Silvia, I couldn’t agree more. Luke does look hot in his apron, and as his adoring wife, let me tell you that he looks hot without it too!

  23. Lori says:

    I thought of you last weekend when my husband and I went to Cornell for our weekend anniversary. We were at Bailey Hall for NPR’s Science Friday. It was fun, something different.

    What a fun party. I love how everyone is making tamales together.

  24. Silvia says:

    LOL!!! Good for you, Nicole!!! Lots of lucky girls around Boulder, huh? ;)

  25. Andrea says:

    Jen–Your pictures are beautiful! They reflect how delicious yesterday’s feast truly was. Thank you to our lovely hosts (I’m talking to you, Boulder Martha Stewart, and to World Class Athlete :) ). And Jen, you rock, it was wonderful meeting you and Jeremy last night. Heather–clearly we did not converse enough, I had no idea you’re a singing star!

    To Michelle: Is getting sick or getting in an accident, then losing damn near everything due to a labyrinthine, inefficient medical system considered a pitfall or a hard knock? Just askin,’ because that’s what drives a heckuva lot of (otherwise financially competent) Americans to bankruptcy. One of several points you missed in your effort to define a complex issue using anorexic parameters.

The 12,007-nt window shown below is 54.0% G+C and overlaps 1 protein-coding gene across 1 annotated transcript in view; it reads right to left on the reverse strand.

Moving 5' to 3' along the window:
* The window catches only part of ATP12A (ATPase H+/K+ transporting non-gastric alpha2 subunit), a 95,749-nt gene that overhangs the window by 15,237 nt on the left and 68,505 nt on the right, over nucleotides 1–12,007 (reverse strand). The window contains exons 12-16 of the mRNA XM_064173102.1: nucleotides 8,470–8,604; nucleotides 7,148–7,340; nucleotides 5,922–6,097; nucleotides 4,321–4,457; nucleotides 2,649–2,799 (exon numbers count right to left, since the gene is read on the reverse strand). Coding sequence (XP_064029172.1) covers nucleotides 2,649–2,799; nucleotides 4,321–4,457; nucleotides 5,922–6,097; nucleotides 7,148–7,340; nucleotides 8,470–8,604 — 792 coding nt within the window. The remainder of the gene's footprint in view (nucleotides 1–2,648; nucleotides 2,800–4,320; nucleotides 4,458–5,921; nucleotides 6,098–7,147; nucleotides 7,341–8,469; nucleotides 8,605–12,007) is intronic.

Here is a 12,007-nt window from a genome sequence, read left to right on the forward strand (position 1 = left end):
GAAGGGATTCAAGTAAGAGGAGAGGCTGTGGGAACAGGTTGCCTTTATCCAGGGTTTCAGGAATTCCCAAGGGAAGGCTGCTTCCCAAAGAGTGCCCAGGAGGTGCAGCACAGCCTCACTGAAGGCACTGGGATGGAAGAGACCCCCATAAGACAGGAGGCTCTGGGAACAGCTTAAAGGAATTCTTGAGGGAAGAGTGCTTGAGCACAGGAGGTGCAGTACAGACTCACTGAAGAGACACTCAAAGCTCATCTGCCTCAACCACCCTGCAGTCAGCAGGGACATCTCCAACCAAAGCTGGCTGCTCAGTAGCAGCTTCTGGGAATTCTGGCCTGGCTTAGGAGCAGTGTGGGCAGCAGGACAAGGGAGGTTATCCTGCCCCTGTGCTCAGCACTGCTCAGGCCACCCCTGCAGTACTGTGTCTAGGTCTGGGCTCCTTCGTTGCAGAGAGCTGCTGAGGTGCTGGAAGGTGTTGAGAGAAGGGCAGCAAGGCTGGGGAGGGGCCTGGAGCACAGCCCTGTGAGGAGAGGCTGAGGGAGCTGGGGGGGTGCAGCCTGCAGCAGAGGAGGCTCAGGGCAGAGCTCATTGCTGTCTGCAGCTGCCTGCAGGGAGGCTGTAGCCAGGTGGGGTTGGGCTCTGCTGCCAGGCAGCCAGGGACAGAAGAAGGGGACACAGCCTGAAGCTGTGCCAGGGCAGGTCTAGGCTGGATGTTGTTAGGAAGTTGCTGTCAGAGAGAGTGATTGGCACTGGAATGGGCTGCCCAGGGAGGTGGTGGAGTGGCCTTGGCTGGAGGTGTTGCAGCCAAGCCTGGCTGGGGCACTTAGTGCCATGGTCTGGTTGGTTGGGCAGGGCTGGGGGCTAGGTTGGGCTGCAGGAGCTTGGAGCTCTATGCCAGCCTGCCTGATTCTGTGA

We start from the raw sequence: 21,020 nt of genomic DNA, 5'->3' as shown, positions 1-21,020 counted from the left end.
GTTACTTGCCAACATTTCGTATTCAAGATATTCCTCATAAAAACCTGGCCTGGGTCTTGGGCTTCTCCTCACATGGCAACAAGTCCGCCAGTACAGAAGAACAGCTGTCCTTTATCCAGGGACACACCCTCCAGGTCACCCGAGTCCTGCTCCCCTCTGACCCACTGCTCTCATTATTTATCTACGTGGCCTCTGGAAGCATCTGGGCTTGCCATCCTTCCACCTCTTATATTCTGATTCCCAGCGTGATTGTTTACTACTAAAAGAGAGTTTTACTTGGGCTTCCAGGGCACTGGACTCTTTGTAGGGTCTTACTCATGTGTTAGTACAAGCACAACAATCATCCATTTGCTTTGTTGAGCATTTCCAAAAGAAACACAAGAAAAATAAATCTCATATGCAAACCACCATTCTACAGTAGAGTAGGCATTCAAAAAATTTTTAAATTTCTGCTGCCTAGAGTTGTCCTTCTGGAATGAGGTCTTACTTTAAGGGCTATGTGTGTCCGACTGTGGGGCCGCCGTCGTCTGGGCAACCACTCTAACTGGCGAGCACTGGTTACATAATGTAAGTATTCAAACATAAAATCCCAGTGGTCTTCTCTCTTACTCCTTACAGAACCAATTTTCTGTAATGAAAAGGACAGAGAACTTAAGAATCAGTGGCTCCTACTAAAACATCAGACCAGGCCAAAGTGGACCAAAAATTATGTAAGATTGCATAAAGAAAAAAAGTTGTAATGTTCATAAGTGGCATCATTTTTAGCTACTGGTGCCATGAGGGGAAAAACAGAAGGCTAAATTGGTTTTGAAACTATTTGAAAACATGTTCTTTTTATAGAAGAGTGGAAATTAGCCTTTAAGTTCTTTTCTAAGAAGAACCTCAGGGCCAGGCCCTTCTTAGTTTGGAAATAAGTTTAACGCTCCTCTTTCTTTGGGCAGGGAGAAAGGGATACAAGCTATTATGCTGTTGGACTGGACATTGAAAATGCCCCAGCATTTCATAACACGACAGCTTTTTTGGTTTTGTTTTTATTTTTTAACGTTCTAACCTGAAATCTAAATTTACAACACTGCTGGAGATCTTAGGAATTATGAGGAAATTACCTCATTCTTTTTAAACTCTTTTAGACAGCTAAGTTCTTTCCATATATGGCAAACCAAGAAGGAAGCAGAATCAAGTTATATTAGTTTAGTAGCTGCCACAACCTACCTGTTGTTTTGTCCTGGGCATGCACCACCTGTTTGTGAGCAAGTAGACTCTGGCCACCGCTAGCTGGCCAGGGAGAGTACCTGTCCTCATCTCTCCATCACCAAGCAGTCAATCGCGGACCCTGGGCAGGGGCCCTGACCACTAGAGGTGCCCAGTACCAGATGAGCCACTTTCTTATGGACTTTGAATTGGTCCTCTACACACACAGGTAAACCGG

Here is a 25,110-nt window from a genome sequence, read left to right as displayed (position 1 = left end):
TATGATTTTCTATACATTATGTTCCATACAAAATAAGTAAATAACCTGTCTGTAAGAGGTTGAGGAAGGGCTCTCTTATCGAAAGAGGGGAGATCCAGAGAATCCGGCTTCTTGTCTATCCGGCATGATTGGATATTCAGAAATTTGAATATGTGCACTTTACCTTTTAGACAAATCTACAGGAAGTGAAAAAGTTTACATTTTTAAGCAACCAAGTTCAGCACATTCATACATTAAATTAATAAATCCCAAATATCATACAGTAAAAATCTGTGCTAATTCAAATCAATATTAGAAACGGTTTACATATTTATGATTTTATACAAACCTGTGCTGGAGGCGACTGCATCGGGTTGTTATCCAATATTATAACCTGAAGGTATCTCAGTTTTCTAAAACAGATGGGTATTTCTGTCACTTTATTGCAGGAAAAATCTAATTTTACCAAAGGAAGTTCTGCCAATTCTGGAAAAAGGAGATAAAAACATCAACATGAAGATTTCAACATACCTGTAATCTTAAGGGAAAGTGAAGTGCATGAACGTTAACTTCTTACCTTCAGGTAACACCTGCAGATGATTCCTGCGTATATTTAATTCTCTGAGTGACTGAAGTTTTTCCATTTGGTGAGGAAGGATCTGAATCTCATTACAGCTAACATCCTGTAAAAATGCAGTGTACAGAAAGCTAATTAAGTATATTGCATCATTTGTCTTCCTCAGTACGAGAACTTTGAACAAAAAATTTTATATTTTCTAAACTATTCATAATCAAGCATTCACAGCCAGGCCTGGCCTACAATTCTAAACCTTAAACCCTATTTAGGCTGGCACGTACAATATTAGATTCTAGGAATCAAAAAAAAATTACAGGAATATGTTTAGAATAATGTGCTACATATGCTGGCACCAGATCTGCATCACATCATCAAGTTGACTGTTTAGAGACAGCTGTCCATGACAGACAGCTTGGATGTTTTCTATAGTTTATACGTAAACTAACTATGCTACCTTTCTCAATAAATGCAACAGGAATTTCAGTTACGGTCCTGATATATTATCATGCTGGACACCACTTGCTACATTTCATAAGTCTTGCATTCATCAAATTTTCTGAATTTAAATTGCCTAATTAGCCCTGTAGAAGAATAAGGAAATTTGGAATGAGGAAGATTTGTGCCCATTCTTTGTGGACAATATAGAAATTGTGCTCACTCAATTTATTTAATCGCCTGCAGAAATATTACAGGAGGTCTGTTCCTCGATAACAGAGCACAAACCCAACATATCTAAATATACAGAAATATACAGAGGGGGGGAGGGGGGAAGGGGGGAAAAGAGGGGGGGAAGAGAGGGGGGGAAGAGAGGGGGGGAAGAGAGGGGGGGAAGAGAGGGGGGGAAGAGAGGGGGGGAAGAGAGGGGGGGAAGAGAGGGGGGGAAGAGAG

26. Kristin says:

    Well Jen, you’ve got us thinking and talking, and that’s almost always a good thing.

    Am I the only one wanting to know what Luke’s sport is? Colorado…biking? Running? Skiing? Looks like a fun party with great food.

  27. Silvia says:

    LOL! Good for you, Nicole! There are lots of lucky girls around Boulder… ;)

  28. Amy says:

    De-lurking to say that I’ve been following your blog and gotten a lot of inspiration/ideas. Congratulations on completing the $30 challenge. Maybe one way to educate people is to teach short courses at the food bank, e.g. when people come in and get X, Y, and Z, they get a short lesson/recipes for preparing XYZ? Just a thought.